Lucy is direct in her dialogue and no punches are pulled. The facts are laid out and the room intently listens. There is no texting, no cross-talking, and no interruptions. At the end of it all, Lucy eloquently answers a set of well-constructed questions from the students.
With the presentation over and the room clearing, I get the opportunity to sit with Lucy and Daisy.
I offer my camera to Daisy and as Lucy and I talk, Daisy is busy snapping away. She is obviously proud of her mom.
Lucy asks me, “Do you think they got it? I saw a lot of black stares.” Both Daisy and I chime in, “They got it. Look at the questions they asked.”
What I witness is nothing short of spectacular. A woman passionate to make a difference, and humble enough to question, “Did I say the right thing? In my view, Lucy is a soldier of justice.
Her orders are universal, “Stop the cruelty, save the lives.”
There is so much she has enlightened us with, and not all of it is dark or negative. She tells of an organization she works with. One that trains women rescued from the brothels. Teaching them skills that their captors denied them. Things like basic secretarial and phone skills that allow them to work within their organization. They can understand and empathize when taking incoming calls from victims of human trafficking and prostitution. What a great way to help these women heal: Helping others in the same situation they themselves escaped.
It’s a great start to fixing a major problem and demonstrates that the corrupt systems can be altered in giving self-respect and dignity back to those who have been condemned by the trade that they were forced into. This is a seed to the beginnings of change.
Lucy shares a statistic, “Ten years ago when I started this journey, not many were even aware of human trafficking, now it is globally exposed and some laws are slowly changing.”
She challenges us all, “Use the social network, tell the world what is going on, and share messages for human rights. You are powerful and your word can be heard. With many voices comes awareness and change.”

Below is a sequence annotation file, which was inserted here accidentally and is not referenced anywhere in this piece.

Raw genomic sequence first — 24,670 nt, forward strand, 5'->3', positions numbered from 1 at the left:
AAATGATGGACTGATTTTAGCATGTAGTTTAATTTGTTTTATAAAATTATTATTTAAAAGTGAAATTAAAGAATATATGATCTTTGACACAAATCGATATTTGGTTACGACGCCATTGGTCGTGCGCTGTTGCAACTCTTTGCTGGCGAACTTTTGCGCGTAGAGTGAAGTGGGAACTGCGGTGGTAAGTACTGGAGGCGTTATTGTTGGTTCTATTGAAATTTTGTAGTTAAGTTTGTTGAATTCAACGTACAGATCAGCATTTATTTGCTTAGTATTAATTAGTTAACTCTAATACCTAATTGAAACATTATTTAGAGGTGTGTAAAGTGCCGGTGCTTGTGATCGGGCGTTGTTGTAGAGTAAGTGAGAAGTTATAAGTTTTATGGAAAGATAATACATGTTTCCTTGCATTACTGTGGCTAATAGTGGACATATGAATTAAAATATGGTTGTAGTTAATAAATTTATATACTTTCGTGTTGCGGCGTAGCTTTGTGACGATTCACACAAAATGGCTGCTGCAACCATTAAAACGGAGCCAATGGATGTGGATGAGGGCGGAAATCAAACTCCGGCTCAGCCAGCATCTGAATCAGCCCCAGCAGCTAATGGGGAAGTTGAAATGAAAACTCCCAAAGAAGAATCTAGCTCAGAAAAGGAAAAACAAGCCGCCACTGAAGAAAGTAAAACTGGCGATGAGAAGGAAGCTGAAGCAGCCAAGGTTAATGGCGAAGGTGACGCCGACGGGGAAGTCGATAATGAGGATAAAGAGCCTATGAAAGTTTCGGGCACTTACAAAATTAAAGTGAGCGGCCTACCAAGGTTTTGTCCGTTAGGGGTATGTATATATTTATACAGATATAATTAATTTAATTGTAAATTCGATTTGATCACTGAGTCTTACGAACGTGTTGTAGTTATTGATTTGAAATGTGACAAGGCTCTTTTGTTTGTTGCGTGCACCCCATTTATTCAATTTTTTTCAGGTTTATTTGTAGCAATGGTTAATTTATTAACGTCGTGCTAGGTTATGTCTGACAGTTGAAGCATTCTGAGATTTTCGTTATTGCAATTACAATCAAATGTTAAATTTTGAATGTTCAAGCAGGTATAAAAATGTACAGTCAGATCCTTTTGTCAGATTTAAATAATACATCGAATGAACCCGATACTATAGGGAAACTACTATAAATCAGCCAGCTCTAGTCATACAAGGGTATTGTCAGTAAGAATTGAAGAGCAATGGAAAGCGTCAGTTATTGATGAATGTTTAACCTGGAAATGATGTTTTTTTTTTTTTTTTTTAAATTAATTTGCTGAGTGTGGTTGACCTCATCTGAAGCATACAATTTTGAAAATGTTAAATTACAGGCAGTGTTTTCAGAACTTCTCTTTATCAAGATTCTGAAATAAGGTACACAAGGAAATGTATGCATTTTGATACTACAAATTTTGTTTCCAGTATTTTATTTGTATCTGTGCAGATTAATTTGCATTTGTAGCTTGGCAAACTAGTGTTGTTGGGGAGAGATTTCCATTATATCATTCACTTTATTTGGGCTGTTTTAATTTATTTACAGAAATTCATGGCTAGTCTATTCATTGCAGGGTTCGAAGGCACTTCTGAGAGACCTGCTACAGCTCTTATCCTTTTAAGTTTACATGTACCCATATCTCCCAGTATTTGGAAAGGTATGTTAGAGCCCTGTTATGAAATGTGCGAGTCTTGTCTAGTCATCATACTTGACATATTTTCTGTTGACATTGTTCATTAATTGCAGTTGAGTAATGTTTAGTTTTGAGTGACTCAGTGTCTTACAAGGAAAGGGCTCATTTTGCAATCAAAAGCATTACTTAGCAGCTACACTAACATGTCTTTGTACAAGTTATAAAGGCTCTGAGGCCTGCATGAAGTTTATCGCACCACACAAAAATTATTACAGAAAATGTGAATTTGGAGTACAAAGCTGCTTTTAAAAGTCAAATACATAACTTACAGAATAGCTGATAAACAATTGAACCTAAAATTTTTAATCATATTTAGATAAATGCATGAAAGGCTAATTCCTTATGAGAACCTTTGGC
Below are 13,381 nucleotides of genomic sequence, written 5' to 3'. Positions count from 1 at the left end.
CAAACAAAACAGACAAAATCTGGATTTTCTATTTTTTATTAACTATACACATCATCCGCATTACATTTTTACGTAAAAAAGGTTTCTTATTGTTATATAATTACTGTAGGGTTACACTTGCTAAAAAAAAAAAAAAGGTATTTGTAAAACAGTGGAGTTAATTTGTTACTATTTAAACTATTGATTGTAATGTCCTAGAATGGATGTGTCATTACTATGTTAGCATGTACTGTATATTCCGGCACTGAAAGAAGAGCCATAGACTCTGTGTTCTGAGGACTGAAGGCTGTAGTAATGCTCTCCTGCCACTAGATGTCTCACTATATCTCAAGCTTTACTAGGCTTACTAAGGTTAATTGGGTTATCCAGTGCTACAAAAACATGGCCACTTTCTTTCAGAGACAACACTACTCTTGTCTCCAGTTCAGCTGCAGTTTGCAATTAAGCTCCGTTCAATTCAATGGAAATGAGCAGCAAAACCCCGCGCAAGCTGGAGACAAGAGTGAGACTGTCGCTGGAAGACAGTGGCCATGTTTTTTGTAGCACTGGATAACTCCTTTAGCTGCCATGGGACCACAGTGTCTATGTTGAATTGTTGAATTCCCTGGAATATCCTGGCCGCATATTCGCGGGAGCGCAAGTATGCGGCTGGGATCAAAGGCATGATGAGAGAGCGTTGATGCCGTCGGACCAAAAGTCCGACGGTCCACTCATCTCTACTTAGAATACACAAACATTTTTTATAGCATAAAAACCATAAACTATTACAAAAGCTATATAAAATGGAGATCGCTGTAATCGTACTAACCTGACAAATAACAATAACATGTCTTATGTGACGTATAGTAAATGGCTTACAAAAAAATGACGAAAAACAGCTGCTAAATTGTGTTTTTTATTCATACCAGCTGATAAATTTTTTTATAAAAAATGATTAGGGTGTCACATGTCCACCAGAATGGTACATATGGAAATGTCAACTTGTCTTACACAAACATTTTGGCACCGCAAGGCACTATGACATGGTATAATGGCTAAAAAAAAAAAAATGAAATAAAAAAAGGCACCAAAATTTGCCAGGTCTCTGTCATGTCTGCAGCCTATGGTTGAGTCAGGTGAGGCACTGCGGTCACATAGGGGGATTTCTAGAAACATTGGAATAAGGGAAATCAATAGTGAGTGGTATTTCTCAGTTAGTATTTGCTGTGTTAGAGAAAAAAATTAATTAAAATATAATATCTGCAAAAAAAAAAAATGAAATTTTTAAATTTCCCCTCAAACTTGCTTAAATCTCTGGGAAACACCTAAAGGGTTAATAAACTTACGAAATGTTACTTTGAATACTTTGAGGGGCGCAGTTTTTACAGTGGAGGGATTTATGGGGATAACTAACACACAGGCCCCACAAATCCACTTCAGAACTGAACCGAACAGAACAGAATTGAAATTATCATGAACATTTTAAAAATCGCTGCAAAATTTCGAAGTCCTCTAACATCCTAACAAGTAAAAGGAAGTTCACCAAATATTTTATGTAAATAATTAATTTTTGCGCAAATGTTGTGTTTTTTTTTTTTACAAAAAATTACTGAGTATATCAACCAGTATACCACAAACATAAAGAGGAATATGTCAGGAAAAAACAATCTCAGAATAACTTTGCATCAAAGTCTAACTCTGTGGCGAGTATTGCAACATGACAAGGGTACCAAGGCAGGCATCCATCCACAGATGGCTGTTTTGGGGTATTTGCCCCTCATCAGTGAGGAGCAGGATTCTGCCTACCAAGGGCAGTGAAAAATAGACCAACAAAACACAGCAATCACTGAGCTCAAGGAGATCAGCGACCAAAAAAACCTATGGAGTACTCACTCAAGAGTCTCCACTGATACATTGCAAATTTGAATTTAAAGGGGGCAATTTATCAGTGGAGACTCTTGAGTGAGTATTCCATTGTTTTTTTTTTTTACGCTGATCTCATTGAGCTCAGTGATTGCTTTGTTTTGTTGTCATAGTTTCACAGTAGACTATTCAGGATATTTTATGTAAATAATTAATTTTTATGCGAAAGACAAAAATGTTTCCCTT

Lucy talks of the power of one and challenges us all to reach deep into ourselves, to escape our own minds, and to have the fortitude to do our part in helping the oppressed. I am inspired and am completely engaged in her mission.
True, for some, like Lucy, it’s time to roll up the sleeves and do the physical work. But there is also much softer work to be done. Lucy is talking about universal awareness. She talks of her philosophy of the strength of words, and the words of many, even one individual, being a powerful thing.
With this, Lucy is not asking all of us to travel to Tunisia, to invest countless dollars or time, she is not even asking us to step out of our home. What she is asking is simply this (in my words), “Speak out against the injustice of the oppression being burdened upon the women of whom such atrocities are happening. Have compassion for them, they are victims and deserve a chance at life. Do your part in telling the world. Awareness brings change. The corrupt inhumane money mongers must be removed, and the laws that protect them need to be we-written to prosecute them.”
Here is one startling fact. The charge for a pimp (the guy beating a 13-year-old into submission)—Pandering. A basic misdemeanor. That sickens me.
Do my part? Now I know why I stopped today on my Facebook browse. There is a reason Lucy is found at the top of my cue. If you believe that things happen for a reason, then possibly, the stars have aligned today in my not-so-chance meeting with Lucy.
But whatever it is. This entry is happening, and I pray that it gets the traffic it deserves. Please pass it on. As Lucy says, “Even the voice of one is powerful.”
In her words, “My goal is to inspire those who have chosen mediocrity out of fear to reach beyond themselves…way past their comfort zone into a life of adventure and meaning. If one person can change the lives of millions causing tons of destruction (think about dictators), so too can one individual change the world for the better. Or we can sit by and watch from the sidelines, allowing complacency (fear) to rule. It’s our choice.”
Lucy, I’m going to break one of my editorial rules for you today, that rule: to be politically, socially, and religiously neutral.
Lucy. God bless you. My prayers are with you, and even more so with the women you are fighting so hard to protect.